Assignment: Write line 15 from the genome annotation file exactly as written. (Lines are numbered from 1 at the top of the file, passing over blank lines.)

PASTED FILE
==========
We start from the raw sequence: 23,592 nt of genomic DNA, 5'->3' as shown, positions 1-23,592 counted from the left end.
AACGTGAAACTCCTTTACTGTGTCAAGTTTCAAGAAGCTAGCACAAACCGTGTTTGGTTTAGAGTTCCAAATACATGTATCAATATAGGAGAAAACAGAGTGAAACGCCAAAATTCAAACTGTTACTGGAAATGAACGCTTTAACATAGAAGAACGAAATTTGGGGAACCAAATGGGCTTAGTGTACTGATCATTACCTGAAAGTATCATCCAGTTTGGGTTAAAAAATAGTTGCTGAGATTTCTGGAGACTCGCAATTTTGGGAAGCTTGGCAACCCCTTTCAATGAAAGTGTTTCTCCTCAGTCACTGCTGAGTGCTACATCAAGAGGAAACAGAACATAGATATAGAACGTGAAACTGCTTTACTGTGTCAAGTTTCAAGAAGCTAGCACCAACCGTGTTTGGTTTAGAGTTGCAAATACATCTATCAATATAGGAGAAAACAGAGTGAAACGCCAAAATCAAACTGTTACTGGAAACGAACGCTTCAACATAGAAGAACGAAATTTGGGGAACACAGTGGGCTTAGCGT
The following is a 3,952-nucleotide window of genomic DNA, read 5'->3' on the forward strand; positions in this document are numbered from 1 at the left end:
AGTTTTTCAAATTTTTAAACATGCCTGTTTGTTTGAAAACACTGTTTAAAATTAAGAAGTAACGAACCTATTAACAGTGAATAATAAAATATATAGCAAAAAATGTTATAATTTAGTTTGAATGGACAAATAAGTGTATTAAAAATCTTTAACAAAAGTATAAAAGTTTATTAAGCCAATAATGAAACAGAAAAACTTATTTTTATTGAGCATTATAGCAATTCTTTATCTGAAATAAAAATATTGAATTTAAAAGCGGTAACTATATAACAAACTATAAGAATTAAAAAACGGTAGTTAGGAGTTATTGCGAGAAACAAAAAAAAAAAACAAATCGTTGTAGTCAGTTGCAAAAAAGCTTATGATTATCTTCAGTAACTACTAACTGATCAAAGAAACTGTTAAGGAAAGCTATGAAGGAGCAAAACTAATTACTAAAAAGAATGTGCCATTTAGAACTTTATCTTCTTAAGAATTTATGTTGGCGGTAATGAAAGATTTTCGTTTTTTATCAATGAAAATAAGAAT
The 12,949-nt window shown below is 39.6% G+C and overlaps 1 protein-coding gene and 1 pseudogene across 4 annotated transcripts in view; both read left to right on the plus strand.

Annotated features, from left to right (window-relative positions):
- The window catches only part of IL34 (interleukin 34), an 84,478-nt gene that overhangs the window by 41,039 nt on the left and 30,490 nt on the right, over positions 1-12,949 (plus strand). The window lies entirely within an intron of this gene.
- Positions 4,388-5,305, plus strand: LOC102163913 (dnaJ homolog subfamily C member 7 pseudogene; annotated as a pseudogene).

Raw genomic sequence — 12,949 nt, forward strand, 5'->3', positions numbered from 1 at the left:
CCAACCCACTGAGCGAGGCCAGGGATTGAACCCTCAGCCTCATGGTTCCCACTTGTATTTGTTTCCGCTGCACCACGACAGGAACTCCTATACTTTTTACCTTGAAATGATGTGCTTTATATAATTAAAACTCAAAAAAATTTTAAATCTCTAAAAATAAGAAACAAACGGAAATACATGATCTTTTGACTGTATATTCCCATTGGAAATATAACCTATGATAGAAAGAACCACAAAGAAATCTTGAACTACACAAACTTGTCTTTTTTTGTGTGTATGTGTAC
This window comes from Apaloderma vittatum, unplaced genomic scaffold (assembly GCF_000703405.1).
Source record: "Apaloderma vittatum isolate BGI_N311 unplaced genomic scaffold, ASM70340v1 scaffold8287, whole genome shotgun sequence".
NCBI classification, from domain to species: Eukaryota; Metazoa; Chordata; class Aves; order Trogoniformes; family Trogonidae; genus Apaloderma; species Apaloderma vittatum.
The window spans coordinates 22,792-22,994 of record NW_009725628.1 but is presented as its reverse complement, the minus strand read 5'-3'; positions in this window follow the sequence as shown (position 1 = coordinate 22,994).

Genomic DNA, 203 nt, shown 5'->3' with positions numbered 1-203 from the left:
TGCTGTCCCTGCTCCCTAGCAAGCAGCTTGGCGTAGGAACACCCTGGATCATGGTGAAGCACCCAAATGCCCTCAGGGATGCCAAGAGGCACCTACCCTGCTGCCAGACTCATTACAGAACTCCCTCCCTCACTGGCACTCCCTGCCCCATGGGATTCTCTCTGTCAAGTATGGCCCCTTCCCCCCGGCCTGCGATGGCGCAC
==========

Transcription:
Genomic DNA, 203 nt, shown 5'->3' with positions numbered 1-203 from the left: